To conclude, if you think you are open-minded, definitely watch “Lucy”!

  • “Life was given to us a billion years ago. Now you know what to do with it.”

    Is Lucy the result of a scientifically based theory or should she join the club of “by chemicals mutated superheroes” like Spiderman, The Hulk and Captain America? We can remove the first item of the list because the theory of us only using 10% of our brains is complete nonsense. That would mean that there’s 90% of unexplored territory for grabs in our upper chamber. The risk of brain injury shrinks. And would our skull not be too wide for that small part? Isn’t it true that evolution slightly adjusts things so that there’s an optimum use of certain features? The second item comes closer to the phenomenon of “Lucy”, just that no startling changes were made. No flashy superheroes costume or superhuman attributes such as web spraying additives. Besides the fact that Lucy turns into an emotionless and soulless highly intelligent being who assesses situations in a rational and logical manner, there’s nothing of substance that changes her.

    The beginning of “Lucy” however, is highly entertaining and intriguing. The fact that Lucy is the victim of a cunning devised Korean plan with tourists used as living containers for transporting a chemical drug, was really original. That the drug, with the not so sexy sounding name CPH4, ends up in Lucy’s bloodstream by harshly violence and increases the rate of usage of the brains, sounded plausible. Certainly the statement of an expert in that field (Lucy had at that time not enough brain power to know that) helps with that. The synthetic drugs seems to be the same as the substance which a pregnant woman produces for the fetus,so it will have the energy to build up a bone structure. “For a baby it has the force of an atomic bomb” he claims dramatically. You can imagine what that cocktail of CPH4 does to Lucy’s body.

    Not only it is a pleasure to look at Scarlett Johansson but it’s also fun admiring her acting talent. She demonstrates a whole palette of emotions : from innocent, frightened and distraught to ruthlessly calculated and cold-blooded. In “Her” it was her sultry voice that enchanted you and in “Lucy” her natural beauty enraptures you. “Beauty is the purgation of superfluities” as Michelangelo quoted. In my opinion Johansson purged a lot of superfluities for sure. And in this film, it’s not only her looks that makes men dizzy and their head swoon. One look is enough to knock them out. Morgan Freeman just plays himself again and guides you through the story with the full explanation of the phenomenon that we are witnessing, complete with pictures from the animal kingdom and a prehistoric hunter as illustrations. Again a minor contribution to the greater whole as in “Transcendence”. What a pity ! And those are the two protagonists whose story lines go together in a parallel way. The audience is thrown back and forth between those two story lines.The old wise man, a role to play by Morgan, and Johansson as übermensch on the other side of the world.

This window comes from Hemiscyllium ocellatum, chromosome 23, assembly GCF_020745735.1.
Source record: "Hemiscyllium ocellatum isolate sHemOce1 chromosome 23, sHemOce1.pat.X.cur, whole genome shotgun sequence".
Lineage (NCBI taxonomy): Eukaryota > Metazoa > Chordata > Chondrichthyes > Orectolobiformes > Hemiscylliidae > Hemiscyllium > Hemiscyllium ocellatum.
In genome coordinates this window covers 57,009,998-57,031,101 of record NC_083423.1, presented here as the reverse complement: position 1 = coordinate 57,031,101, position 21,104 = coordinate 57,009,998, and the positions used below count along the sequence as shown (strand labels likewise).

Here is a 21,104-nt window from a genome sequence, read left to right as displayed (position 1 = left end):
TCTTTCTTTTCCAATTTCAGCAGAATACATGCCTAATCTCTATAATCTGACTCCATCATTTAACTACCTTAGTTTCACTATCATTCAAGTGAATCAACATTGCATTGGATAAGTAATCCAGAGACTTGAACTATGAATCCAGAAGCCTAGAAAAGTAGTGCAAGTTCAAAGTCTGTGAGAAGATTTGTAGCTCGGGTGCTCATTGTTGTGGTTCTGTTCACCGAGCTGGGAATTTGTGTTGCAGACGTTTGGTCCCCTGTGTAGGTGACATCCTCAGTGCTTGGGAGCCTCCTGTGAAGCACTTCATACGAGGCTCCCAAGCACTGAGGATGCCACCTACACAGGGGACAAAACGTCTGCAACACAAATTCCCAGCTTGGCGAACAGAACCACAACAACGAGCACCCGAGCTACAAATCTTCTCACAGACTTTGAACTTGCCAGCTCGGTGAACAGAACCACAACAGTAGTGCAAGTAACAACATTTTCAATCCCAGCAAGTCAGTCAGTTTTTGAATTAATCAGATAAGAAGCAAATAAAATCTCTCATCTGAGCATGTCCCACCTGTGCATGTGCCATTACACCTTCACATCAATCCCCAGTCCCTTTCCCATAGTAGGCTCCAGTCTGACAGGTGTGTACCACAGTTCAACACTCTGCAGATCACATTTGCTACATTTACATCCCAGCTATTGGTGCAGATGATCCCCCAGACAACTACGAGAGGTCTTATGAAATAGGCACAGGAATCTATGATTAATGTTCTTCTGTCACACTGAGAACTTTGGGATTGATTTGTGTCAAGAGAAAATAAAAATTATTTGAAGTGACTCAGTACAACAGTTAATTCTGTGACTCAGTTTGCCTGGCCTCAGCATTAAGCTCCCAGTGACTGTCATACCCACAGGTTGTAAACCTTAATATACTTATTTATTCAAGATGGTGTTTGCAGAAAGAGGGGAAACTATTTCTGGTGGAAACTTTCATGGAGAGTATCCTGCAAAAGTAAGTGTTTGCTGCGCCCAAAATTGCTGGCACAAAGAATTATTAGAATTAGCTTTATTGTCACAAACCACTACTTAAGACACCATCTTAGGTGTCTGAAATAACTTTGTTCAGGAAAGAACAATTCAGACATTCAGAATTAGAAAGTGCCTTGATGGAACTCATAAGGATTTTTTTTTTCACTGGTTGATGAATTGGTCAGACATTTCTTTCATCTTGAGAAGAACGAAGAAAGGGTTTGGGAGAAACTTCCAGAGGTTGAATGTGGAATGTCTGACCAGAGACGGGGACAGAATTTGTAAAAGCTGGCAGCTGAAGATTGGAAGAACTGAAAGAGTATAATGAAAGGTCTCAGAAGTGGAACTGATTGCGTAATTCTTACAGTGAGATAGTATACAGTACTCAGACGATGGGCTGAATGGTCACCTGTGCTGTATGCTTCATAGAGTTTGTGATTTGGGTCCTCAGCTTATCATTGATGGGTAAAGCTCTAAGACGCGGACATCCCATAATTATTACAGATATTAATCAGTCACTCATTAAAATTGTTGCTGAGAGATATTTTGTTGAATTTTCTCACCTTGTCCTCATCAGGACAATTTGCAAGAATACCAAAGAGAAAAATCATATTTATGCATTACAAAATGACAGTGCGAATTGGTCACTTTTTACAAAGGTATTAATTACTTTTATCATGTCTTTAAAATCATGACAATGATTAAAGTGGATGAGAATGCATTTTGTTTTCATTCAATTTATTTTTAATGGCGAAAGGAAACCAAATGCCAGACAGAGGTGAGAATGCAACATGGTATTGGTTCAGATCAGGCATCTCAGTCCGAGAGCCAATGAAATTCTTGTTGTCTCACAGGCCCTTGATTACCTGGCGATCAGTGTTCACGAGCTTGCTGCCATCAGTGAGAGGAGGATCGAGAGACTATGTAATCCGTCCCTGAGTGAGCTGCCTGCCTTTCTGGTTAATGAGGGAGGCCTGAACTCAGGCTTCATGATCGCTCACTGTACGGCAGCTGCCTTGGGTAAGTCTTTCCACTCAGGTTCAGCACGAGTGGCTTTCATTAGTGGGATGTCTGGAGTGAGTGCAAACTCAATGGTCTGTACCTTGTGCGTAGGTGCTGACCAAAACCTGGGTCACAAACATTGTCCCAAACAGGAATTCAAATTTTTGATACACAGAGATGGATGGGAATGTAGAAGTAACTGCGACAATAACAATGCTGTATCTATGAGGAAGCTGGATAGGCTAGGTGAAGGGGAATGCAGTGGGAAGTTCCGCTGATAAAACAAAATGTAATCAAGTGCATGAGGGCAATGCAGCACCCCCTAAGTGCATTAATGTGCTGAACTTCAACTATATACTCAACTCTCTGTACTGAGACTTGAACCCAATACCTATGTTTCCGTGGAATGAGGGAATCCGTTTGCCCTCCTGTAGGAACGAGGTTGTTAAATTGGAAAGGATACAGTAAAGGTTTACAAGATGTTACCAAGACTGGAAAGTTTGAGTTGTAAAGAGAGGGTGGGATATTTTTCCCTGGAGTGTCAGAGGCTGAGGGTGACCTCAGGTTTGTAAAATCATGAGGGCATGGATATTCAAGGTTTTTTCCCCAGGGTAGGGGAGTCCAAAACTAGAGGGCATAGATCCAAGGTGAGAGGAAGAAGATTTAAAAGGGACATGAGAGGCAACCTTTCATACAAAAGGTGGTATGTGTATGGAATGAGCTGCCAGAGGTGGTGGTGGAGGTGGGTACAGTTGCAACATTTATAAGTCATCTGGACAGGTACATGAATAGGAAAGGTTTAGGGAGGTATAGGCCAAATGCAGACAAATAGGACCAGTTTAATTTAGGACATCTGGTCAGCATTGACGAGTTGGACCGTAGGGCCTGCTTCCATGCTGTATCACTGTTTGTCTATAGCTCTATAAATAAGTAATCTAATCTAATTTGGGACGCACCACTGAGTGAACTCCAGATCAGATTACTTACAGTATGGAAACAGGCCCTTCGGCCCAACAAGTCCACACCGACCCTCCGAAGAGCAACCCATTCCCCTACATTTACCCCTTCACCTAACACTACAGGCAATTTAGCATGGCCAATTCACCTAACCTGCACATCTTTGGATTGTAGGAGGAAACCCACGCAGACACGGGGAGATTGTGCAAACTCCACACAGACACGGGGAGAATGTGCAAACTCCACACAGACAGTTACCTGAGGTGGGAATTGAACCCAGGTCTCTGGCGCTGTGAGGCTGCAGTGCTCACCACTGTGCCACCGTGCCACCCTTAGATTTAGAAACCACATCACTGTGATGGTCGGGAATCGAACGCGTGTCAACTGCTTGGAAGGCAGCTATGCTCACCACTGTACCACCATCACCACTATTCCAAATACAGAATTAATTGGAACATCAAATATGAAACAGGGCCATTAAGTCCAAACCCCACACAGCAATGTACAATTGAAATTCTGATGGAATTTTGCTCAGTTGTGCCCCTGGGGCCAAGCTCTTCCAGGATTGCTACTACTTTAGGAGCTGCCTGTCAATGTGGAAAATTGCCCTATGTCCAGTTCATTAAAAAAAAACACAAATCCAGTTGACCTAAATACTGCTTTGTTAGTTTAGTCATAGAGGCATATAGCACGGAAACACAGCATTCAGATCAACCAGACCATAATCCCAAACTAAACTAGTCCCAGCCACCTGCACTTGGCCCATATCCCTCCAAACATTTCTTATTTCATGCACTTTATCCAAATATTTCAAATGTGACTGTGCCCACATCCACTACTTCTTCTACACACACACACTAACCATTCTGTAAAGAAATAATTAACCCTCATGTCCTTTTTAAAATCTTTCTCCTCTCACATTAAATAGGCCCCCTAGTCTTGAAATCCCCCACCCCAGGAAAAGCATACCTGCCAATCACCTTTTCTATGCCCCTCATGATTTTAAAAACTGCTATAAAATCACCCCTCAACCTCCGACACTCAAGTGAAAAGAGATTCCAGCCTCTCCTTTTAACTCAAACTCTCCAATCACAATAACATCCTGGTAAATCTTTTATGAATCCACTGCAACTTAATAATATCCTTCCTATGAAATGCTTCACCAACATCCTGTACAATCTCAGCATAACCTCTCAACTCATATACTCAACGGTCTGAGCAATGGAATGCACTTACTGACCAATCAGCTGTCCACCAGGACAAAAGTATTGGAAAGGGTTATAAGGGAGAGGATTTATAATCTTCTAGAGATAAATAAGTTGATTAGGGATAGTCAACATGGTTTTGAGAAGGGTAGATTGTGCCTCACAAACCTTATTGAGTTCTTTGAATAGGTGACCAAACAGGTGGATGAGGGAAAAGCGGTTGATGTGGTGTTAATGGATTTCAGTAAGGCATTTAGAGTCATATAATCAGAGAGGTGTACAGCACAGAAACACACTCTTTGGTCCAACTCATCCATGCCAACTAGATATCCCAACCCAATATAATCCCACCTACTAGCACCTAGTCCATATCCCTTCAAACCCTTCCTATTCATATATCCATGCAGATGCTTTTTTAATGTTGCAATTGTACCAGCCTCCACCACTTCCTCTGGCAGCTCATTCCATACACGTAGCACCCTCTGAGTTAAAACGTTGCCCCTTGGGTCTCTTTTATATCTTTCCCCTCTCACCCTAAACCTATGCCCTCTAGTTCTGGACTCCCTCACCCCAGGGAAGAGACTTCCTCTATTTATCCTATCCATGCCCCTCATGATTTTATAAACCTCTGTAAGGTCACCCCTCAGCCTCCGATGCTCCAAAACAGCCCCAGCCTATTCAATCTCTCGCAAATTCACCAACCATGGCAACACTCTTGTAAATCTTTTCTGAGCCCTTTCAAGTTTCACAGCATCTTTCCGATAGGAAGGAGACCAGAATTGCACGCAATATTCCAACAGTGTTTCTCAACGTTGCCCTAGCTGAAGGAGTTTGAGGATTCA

Strange but true, as the percentage counter increases and Lucy supposedly uses more of her brain, it’s up to the viewer to gradually reduce the use of brain cells, because the evolution Lucy undergoes becomes incredible implausible. Becoming more intelligent is automatically linked with the development of paranormal abilities and the reducing of emotional values. The phone call at the beginning of the film still had a high emotional value because the drug wasn’t working yet at full power. The development of psychic abilities however, sees to it that the entertainment value of the action-rich parts become valueless. What’s so exciting being confronted with an invincible person whose abilities seem almost alien ? Beside the thrilling car chase through Paris, most scenes were pretty somnolent. A snap or a glance was enough to take out the opponents. And the denouement is pretty surreal, with the comprehensive knowledge being summarized on a USB-stick. Apparently that universal knowledge wasn’t that big of a deal.

    Despite the implausible and nonsensical content sometimes, it’s still an extremely fascinating movie. Especially the Tarantino-esque fragments that occur here and there, were much appreciated. Like a patient who gets a few bullets in his body after Lucy made a quick analysis of his health state. Coarse, shocking and gross, but also absurdly humorous. However, I never want to reach that level of intelligence because it will cause loss of deep human feelings like emotion, pleasure and joy.

  • Lucy is forced into a dark deal she didn’t want to be a part of. She is taken captive as a drug mule for a new synthetic drug, however the tables are turned when the drug absorbs in her body, causing Lucy to access more than 10% of her brain and turn into a merciless warrior.

    We meet Lucy, played by Scarlett Johansson (Captain America: The Winter Soldier) as a normal, probably quite dim woman with a dodgy boyfriend, using only 7% of her brain. When the drug fuses with her, the things that make her human start to vanish and she becomes something more sci-fi, being able to move things and people with her mind.

    It’s a simple idea, very similar to Limitless, starring Bradley Cooper (Guardians of the Galaxy), it’s a fact that as humans, we only have access to 10% of our brains, that is until a drug is created that has the ability to let you access the full 100%. It’s an easy enough story to understand, however since anything past what we can do after 10% is purely…